An independent security study has given ICANN a couple dozen very good reasons to continue outlaw “dotless” domain names, but stopped short of recommending an outright ban.
The study, conducted by boutique security outfit Carve Systems and published by ICANN this morning, confirms that dotless domains — as it sounds, a single TLD label with no second-level domain and no dot — are potentially “dangerous”.
If dotless domains were to be allowed by ICANN, internet users may unwittingly send their private data across the internet instead of a local network, Carve found.
That’s basically the same “internal name collision” problem outlined in a separate paper, also published today, by Interisle Consulting (more on that later).
But dotless domains would also open up networks to serious vulnerabilities such as cookie leakage and cross-site scripting attacks, according to the report.
“A bug in a dotless website could be used to target any website a user frequents,” it says.
Internet Explorer, one of the many applications tested by Carve, automatically assumes dotless domains are local network resources and gives them a higher degree of trust, it says.
Such domains also pose risks to users of standard local networking software and residential internet routers, the study found. It’s not just Windows boxes either — MacOS and Unix could also be affected.
These are just a few of the 25 distinct security risks Carve identified, 10 of which are considered serious.
ICANN has a default prohibition on dotless gTLDs in the new gTLD Applicant Guidebook, but it’s allowed would-be registries to specially request the ability to go dotless via Extended Evaluation and the Registry Services Evaluation Process (with no guarantee of success, of course).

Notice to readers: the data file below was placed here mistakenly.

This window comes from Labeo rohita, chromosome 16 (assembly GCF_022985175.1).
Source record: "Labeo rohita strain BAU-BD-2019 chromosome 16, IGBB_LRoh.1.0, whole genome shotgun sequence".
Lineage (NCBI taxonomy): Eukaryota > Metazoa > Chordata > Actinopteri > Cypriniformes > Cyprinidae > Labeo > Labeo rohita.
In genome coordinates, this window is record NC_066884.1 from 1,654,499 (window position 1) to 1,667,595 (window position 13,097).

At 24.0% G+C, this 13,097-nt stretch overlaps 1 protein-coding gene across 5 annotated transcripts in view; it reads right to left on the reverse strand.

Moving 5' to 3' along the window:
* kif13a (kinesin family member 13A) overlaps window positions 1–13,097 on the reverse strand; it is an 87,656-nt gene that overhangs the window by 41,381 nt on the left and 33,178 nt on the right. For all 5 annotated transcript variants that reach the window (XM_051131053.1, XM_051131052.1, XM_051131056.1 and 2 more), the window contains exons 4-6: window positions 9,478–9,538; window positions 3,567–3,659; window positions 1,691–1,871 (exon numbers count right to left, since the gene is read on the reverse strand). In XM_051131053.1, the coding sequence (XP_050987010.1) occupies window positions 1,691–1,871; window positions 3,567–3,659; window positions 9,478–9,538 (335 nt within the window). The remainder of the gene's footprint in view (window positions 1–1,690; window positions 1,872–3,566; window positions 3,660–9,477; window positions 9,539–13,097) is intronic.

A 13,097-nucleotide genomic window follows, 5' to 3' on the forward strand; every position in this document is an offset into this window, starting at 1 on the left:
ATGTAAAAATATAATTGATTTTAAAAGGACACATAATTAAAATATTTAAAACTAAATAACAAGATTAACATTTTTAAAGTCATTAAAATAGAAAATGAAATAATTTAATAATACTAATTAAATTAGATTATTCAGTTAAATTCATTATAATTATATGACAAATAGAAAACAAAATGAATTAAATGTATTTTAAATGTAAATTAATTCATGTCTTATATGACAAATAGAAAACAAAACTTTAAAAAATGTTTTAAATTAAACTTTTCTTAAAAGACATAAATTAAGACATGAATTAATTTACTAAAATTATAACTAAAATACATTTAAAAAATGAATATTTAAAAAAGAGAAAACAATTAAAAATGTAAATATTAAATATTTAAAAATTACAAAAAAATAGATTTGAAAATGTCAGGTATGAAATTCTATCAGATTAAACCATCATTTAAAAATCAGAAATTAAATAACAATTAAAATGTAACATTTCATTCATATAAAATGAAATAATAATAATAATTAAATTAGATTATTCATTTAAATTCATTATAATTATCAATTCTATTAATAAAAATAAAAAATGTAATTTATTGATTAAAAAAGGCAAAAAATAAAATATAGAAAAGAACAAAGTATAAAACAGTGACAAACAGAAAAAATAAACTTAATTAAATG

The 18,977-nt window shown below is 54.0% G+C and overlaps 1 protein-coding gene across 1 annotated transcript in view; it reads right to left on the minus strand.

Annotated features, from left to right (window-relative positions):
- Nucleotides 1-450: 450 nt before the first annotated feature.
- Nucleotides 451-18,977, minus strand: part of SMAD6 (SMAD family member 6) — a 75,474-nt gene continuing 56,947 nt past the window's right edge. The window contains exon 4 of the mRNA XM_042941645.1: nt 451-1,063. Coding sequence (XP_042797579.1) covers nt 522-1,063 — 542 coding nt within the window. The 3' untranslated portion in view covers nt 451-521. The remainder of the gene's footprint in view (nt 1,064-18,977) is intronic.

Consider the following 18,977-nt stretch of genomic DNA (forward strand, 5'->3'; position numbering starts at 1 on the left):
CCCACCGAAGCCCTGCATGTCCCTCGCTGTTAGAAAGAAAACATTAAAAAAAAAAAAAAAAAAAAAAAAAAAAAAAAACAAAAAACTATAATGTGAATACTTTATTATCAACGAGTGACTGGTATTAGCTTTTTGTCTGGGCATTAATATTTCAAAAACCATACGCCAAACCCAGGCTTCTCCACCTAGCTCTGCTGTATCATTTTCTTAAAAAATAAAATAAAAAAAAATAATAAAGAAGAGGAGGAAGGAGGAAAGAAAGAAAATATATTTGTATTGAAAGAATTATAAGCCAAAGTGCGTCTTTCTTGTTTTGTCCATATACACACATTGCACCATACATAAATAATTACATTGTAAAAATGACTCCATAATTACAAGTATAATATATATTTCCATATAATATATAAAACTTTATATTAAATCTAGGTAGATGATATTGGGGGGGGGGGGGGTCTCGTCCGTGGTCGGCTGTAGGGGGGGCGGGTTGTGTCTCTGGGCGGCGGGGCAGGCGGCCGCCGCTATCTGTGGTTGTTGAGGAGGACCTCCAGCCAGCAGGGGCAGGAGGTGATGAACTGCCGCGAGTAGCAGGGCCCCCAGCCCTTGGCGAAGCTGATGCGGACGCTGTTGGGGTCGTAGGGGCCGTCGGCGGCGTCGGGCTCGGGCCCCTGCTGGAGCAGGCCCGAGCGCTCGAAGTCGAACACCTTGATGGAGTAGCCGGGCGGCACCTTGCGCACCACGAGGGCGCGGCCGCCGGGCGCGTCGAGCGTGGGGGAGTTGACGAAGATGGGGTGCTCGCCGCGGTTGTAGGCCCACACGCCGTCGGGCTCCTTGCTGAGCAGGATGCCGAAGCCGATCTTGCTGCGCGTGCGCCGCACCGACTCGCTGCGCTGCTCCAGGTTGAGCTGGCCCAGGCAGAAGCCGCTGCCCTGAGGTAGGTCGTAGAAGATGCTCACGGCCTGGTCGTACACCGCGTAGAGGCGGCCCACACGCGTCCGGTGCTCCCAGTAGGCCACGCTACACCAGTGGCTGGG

So far, Google is the only high-profile new gTLD applicant to say it wants a dotless domain. It wants to turn .search into such a service and expects to make a request for it via RSEP.
Other portfolio applicants, such as Donuts and Uniregistry, have also said they’re in favor of dotless gTLDs.
Given the breadth of the potential problems identified by Carve, you might expect a recommendation that dotless domains should be banned outright. But that didn’t happen.
Instead, the company has recommended that only certain strings likely to have a huge impact on many internet users — such as “mail” and “local” — be permanently prohibited as dotless TLDs.
It also recommends lots of ways ICANN could allow dotless domains and mitigate the risk. For example, it suggests massive educational outreach to hardware and software vendors and to end users.
Establish guidelines for software and hardware manufacturers to follow when selecting default dotless names for use on private networks. These organizations should use names from a restricted set of dotless domain names that will never be allowed on the public Internet.
Given that most people have never heard of ICANN, that internet standards generally take a long time to adopt, and allowing for regular hardware upgrade cycles, I couldn’t see ICANN pulling off such a feat for at least five to 10 years.
I can’t see ICANN approving any dotless domains any time soon, but it does appear to have wiggle-room in future. ICANN said:
The ICANN Board New gTLD Program Committee (NGPC) will consider dotless domain names and an appropriate risk mitigation approach at its upcoming meeting in August.